17. ^ "Miyazaki shorts come to Carnegie Hall for one day only". Asia Pacific Arts. March 4, 2011. Archived from the original on August 8, 2014. Retrieved March 9, 2011.
  18. ^ Ashcraft, Brian (July 23, 2012). "Studio Ghibli's Next Film is about Japan's Most Famous Fighter Plane (and the Guy who Designed It)". Kotaku. Archived from the original on October 2, 2012. Retrieved September 30, 2012.
  19. ^ Highfill, Samantha. (2013-09-06) Hayao Miyazaki on his retirement: 'This time I am quite serious' | Inside Movies | Archived October 21, 2013, at the Wayback Machine.. Retrieved on 2014-05-12.
  20. ^ "Goro Miyazaki to Direct Ronia the Robber's Daughter TV Anime". Anime News Network. January 30, 2014. Archived from the original on February 9, 2014. Retrieved February 14, 2014.
  21. ^ "Polygon Pictures to Create Animation Under Goro Miyazaki's Direction, The Animated TV Series Ronia, the Robber's Daughter, Premiering on NHK BS in Autumn 2014". Polygon Pictures. January 31, 2014. Archived from the original on February 23, 2014. Retrieved February 14, 2014.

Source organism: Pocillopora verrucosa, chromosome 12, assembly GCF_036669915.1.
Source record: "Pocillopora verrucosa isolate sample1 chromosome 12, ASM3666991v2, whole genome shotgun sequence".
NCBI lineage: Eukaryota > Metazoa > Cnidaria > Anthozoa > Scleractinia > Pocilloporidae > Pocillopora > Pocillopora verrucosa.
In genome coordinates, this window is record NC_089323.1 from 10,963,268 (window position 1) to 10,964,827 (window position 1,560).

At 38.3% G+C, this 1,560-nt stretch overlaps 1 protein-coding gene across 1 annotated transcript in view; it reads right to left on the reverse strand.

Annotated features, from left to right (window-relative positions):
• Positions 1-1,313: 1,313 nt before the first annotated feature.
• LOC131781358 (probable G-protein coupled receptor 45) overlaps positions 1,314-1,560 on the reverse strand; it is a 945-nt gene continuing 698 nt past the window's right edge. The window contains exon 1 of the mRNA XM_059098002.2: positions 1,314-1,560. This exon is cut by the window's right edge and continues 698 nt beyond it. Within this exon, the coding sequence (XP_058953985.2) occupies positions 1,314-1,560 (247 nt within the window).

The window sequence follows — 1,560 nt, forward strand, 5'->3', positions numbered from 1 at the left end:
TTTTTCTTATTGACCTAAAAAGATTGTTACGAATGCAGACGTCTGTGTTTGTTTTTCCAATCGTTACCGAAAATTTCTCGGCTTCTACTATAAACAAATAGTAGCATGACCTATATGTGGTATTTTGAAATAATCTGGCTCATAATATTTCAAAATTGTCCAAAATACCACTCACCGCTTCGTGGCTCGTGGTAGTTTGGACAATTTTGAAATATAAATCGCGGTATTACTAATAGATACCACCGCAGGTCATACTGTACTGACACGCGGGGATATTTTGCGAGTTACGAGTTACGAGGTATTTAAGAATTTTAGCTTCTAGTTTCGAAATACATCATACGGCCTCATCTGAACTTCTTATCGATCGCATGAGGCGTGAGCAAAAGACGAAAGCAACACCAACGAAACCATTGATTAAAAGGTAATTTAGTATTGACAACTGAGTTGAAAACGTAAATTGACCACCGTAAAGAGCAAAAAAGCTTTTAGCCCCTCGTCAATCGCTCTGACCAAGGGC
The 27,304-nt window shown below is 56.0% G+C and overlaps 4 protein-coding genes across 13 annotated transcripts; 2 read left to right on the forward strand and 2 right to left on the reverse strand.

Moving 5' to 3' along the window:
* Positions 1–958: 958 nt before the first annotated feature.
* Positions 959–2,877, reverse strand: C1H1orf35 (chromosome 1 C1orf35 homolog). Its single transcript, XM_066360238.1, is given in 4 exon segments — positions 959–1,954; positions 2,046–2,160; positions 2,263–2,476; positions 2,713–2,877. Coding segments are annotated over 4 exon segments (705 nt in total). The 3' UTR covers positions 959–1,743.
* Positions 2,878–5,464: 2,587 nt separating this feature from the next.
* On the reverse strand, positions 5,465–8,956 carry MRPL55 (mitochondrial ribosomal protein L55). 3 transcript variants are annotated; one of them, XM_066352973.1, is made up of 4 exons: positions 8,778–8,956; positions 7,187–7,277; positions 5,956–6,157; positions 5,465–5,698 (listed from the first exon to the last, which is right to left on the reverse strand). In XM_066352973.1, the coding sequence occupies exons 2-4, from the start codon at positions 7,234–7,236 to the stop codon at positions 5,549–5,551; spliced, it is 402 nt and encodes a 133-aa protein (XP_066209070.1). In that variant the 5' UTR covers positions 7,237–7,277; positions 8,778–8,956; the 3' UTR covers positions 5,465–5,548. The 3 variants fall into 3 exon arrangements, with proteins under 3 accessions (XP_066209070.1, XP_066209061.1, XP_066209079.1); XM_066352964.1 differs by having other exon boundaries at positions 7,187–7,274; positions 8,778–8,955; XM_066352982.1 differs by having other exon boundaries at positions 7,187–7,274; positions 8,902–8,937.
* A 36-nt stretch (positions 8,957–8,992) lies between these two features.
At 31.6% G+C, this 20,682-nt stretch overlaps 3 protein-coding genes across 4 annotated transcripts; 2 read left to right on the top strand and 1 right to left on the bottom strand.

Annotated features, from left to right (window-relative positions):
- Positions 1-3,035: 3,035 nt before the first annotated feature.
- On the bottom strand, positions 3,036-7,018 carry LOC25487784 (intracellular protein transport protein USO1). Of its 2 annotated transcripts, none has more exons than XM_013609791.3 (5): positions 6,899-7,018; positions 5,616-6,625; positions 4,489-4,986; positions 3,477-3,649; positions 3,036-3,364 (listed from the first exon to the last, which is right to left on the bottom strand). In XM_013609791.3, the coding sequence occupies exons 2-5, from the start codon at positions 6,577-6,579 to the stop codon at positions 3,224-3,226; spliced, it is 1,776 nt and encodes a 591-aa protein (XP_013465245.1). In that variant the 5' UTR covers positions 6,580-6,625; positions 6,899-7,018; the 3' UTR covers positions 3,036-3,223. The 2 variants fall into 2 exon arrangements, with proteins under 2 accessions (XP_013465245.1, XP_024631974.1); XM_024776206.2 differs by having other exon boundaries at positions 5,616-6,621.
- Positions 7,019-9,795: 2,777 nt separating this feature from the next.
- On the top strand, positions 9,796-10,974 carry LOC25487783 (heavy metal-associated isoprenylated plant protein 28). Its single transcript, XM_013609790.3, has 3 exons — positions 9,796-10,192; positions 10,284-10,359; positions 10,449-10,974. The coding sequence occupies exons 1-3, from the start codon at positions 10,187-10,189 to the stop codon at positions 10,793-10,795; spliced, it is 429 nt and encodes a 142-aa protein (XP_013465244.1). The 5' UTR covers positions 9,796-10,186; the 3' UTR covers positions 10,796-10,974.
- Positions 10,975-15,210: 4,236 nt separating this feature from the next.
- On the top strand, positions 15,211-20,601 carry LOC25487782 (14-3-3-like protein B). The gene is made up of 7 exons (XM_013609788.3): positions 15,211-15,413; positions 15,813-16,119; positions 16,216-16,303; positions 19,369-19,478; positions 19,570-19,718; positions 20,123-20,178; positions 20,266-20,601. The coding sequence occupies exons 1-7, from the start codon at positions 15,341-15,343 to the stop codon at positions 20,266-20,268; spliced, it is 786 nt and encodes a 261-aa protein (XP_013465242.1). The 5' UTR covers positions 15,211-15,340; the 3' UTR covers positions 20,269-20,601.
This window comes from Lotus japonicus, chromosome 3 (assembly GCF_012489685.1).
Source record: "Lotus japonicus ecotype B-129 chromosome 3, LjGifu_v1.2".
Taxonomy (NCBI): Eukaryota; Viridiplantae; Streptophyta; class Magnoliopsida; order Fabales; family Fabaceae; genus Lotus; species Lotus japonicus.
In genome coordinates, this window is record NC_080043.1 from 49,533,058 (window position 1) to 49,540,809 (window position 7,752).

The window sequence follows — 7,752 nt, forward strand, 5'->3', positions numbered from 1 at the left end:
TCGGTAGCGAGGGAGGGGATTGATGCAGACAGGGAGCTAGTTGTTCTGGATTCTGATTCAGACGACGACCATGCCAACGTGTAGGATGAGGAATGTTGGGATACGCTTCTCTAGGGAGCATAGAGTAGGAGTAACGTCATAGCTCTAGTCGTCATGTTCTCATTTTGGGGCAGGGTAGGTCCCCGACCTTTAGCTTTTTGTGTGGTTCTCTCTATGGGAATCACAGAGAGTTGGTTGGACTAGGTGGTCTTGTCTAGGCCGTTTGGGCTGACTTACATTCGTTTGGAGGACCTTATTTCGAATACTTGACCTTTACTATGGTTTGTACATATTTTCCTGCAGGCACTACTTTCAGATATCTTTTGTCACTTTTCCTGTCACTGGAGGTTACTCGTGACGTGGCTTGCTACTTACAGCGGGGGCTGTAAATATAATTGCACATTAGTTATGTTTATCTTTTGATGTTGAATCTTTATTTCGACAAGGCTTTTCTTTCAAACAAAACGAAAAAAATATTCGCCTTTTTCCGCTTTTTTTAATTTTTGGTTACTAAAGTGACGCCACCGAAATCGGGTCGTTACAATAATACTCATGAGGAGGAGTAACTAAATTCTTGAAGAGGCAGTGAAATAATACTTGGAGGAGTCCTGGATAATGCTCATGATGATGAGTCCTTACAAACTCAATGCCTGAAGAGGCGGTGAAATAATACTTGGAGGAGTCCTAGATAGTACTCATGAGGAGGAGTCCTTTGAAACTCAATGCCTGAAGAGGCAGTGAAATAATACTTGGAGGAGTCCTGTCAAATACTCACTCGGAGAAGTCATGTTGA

22. ^ "Ghibli Co-Founder Toshio Suzuki Retires as Producer". Anime News Network. March 9, 2014. Archived from the original on March 9, 2014. Retrieved March 9, 2014.
  23. ^ "Toshio Suzuki スタジオジブリを背負った男。ヒットメーカー・鈴木敏夫のプロデューサー哲学に迫る". MBS. August 3, 2014. Archived from the original on August 6, 2014. Retrieved August 3, 2014.
  24. ^ Schilling, Mark (August 3, 2014). "Japan's Studio Ghibli Envisages Short Break, not Imminent Closure". Variety. Penske Business Media, LLC. Archived from the original on August 18, 2017. Retrieved August 4, 2014.
  25. ^ "Spirited Away maker Studio Ghibli halts production". BBC News. August 4, 2014. Archived from the original on April 17, 2015. Retrieved February 8, 2015.
  26. ^ Vincent, Alice (August 4, 2014). "Studio Ghibli may stop making films". The Telegraph. Archived from the original on August 3, 2014. Retrieved February 8, 2014.
  27. ^ "Hayao Miyazaki isn't making features but is at work on a manga". LA Times. November 7, 2014. Archived from the original on November 13, 2014. Retrieved November 7, 2014.